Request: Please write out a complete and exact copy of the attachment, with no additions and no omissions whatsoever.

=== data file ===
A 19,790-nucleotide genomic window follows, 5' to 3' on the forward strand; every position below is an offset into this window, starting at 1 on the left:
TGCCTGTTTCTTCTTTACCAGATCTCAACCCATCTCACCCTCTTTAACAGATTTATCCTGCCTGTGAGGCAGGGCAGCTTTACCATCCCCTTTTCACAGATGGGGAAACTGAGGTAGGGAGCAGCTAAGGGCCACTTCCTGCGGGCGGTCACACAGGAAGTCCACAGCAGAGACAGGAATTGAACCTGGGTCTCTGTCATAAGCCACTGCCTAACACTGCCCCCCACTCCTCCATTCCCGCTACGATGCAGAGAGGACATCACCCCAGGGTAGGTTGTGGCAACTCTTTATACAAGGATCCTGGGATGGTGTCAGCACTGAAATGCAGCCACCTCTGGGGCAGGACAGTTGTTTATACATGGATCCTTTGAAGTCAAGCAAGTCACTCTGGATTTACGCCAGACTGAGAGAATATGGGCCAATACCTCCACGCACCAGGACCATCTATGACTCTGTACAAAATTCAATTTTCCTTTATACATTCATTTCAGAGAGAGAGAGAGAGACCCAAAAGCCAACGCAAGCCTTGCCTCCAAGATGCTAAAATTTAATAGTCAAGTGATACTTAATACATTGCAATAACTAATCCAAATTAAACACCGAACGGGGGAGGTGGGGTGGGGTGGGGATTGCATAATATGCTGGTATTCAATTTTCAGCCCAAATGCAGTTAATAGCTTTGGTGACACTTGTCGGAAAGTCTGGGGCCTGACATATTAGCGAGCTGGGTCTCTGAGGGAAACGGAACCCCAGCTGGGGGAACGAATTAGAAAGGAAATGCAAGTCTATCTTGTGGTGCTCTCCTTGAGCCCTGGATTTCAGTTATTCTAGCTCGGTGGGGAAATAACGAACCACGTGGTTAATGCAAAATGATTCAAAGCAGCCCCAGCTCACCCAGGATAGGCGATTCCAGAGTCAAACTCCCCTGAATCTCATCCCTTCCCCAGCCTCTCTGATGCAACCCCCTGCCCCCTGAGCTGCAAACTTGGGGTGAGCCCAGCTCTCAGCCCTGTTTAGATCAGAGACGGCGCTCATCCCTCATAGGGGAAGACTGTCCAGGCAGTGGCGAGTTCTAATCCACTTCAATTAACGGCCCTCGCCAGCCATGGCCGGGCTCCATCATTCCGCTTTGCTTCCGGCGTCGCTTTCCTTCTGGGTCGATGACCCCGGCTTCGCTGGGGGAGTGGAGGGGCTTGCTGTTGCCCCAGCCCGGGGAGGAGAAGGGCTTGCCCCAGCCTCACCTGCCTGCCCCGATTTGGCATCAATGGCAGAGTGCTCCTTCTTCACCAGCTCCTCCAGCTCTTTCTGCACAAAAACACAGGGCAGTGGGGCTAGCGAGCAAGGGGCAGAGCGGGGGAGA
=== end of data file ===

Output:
A 19,790-nucleotide genomic window follows, 5' to 3' on the forward strand; every position below is an offset into this window, starting at 1 on the left:
TGCCTGTTTCTTCTTTACCAGATCTCAACCCATCTCACCCTCTTTAACAGATTTATCCTGCCTGTGAGGCAGGGCAGCTTTACCATCCCCTTTTCACAGATGGGGAAACTGAGGTAGGGAGCAGCTAAGGGCCACTTCCTGCGGGCGGTCACACAGGAAGTCCACAGCAGAGACAGGAATTGAACCTGGGTCTCTGTCATAAGCCACTGCCTAACACTGCCCCCCACTCCTCCATTCCCGCTACGATGCAGAGAGGACATCACCCCAGGGTAGGTTGTGGCAACTCTTTATACAAGGATCCTGGGATGGTGTCAGCACTGAAATGCAGCCACCTCTGGGGCAGGACAGTTGTTTATACATGGATCCTTTGAAGTCAAGCAAGTCACTCTGGATTTACGCCAGACTGAGAGAATATGGGCCAATACCTCCACGCACCAGGACCATCTATGACTCTGTACAAAATTCAATTTTCCTTTATACATTCATTTCAGAGAGAGAGAGAGAGACCCAAAAGCCAACGCAAGCCTTGCCTCCAAGATGCTAAAATTTAATAGTCAAGTGATACTTAATACATTGCAATAACTAATCCAAATTAAACACCGAACGGGGGAGGTGGGGTGGGGTGGGGATTGCATAATATGCTGGTATTCAATTTTCAGCCCAAATGCAGTTAATAGCTTTGGTGACACTTGTCGGAAAGTCTGGGGCCTGACATATTAGCGAGCTGGGTCTCTGAGGGAAACGGAACCCCAGCTGGGGGAACGAATTAGAAAGGAAATGCAAGTCTATCTTGTGGTGCTCTCCTTGAGCCCTGGATTTCAGTTATTCTAGCTCGGTGGGGAAATAACGAACCACGTGGTTAATGCAAAATGATTCAAAGCAGCCCCAGCTCACCCAGGATAGGCGATTCCAGAGTCAAACTCCCCTGAATCTCATCCCTTCCCCAGCCTCTCTGATGCAACCCCCTGCCCCCTGAGCTGCAAACTTGGGGTGAGCCCAGCTCTCAGCCCTGTTTAGATCAGAGACGGCGCTCATCCCTCATAGGGGAAGACTGTCCAGGCAGTGGCGAGTTCTAATCCACTTCAATTAACGGCCCTCGCCAGCCATGGCCGGGCTCCATCATTCCGCTTTGCTTCCGGCGTCGCTTTCCTTCTGGGTCGATGACCCCGGCTTCGCTGGGGGAGTGGAGGGGCTTGCTGTTGCCCCAGCCCGGGGAGGAGAAGGGCTTGCCCCAGCCTCACCTGCCTGCCCCGATTTGGCATCAATGGCAGAGTGCTCCTTCTTCACCAGCTCCTCCAGCTCTTTCTGCACAAAAACACAGGGCAGTGGGGCTAGCGAGCAAGGGGCAGAGCGGGGGAGA